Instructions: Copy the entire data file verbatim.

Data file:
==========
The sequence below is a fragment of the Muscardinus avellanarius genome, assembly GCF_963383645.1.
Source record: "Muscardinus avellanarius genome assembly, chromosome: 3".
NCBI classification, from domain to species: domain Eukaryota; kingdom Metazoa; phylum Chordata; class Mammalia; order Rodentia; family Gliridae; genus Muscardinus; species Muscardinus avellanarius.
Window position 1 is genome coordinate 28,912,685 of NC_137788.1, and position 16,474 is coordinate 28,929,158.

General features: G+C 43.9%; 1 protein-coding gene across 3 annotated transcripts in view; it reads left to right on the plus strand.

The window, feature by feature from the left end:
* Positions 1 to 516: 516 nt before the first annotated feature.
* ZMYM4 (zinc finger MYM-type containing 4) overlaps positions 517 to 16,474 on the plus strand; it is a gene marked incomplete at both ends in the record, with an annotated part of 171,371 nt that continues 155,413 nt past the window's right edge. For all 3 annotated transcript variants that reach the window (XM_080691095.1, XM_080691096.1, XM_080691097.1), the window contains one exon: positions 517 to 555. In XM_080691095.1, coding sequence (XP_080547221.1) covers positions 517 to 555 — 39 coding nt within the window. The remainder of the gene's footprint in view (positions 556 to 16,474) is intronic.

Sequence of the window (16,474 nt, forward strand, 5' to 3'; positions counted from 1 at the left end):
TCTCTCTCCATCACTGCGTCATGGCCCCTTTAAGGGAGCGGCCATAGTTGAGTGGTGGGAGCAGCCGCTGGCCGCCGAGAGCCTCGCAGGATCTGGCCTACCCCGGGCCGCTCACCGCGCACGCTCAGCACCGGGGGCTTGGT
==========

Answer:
The sequence below is a fragment of the Muscardinus avellanarius genome, assembly GCF_963383645.1.
Source record: "Muscardinus avellanarius genome assembly, chromosome: 3".
NCBI classification, from domain to species: domain Eukaryota; kingdom Metazoa; phylum Chordata; class Mammalia; order Rodentia; family Gliridae; genus Muscardinus; species Muscardinus avellanarius.
Window position 1 is genome coordinate 28,912,685 of NC_137788.1, and position 16,474 is coordinate 28,929,158.

General features: G+C 43.9%; 1 protein-coding gene across 3 annotated transcripts in view; it reads left to right on the plus strand.

The window, feature by feature from the left end:
* Positions 1 to 516: 516 nt before the first annotated feature.
* ZMYM4 (zinc finger MYM-type containing 4) overlaps positions 517 to 16,474 on the plus strand; it is a gene marked incomplete at both ends in the record, with an annotated part of 171,371 nt that continues 155,413 nt past the window's right edge. For all 3 annotated transcript variants that reach the window (XM_080691095.1, XM_080691096.1, XM_080691097.1), the window contains one exon: positions 517 to 555. In XM_080691095.1, coding sequence (XP_080547221.1) covers positions 517 to 555 — 39 coding nt within the window. The remainder of the gene's footprint in view (positions 556 to 16,474) is intronic.

Sequence of the window (16,474 nt, forward strand, 5' to 3'; positions counted from 1 at the left end):
TCTCTCTCCATCACTGCGTCATGGCCCCTTTAAGGGAGCGGCCATAGTTGAGTGGTGGGAGCAGCCGCTGGCCGCCGAGAGCCTCGCAGGATCTGGCCTACCCCGGGCCGCTCACCGCGCACGCTCAGCACCGGGGGCTTGGT